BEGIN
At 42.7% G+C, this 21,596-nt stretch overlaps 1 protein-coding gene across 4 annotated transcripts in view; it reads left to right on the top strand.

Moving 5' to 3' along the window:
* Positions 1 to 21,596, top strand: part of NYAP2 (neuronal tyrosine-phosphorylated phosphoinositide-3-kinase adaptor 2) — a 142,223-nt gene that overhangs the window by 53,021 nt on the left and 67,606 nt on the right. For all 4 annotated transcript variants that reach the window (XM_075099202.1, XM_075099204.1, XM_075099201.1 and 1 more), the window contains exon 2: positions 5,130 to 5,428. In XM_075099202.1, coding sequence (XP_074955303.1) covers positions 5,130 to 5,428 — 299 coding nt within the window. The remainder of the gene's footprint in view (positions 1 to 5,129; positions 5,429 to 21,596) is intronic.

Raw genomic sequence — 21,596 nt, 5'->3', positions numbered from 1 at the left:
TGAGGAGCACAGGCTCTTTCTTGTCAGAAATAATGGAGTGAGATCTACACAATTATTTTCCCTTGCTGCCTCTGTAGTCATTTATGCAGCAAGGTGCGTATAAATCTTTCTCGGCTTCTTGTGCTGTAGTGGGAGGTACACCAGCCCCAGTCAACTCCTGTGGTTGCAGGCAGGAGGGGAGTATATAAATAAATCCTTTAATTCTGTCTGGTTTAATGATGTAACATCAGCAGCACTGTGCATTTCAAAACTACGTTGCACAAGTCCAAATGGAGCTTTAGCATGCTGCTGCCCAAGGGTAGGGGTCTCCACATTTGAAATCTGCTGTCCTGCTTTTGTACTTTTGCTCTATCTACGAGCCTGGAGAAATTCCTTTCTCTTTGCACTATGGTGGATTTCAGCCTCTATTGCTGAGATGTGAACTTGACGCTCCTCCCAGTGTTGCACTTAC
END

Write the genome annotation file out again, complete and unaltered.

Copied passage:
At 42.7% G+C, this 21,596-nt stretch overlaps 1 protein-coding gene across 4 annotated transcripts in view; it reads left to right on the top strand.

Moving 5' to 3' along the window:
* Positions 1 to 21,596, top strand: part of NYAP2 (neuronal tyrosine-phosphorylated phosphoinositide-3-kinase adaptor 2) — a 142,223-nt gene that overhangs the window by 53,021 nt on the left and 67,606 nt on the right. For all 4 annotated transcript variants that reach the window (XM_075099202.1, XM_075099204.1, XM_075099201.1 and 1 more), the window contains exon 2: positions 5,130 to 5,428. In XM_075099202.1, coding sequence (XP_074955303.1) covers positions 5,130 to 5,428 — 299 coding nt within the window. The remainder of the gene's footprint in view (positions 1 to 5,129; positions 5,429 to 21,596) is intronic.

Raw genomic sequence — 21,596 nt, 5'->3', positions numbered from 1 at the left:
TGAGGAGCACAGGCTCTTTCTTGTCAGAAATAATGGAGTGAGATCTACACAATTATTTTCCCTTGCTGCCTCTGTAGTCATTTATGCAGCAAGGTGCGTATAAATCTTTCTCGGCTTCTTGTGCTGTAGTGGGAGGTACACCAGCCCCAGTCAACTCCTGTGGTTGCAGGCAGGAGGGGAGTATATAAATAAATCCTTTAATTCTGTCTGGTTTAATGATGTAACATCAGCAGCACTGTGCATTTCAAAACTACGTTGCACAAGTCCAAATGGAGCTTTAGCATGCTGCTGCCCAAGGGTAGGGGTCTCCACATTTGAAATCTGCTGTCCTGCTTTTGTACTTTTGCTCTATCTACGAGCCTGGAGAAATTCCTTTCTCTTTGCACTATGGTGGATTTCAGCCTCTATTGCTGAGATGTGAACTTGACGCTCCTCCCAGTGTTGCACTTAC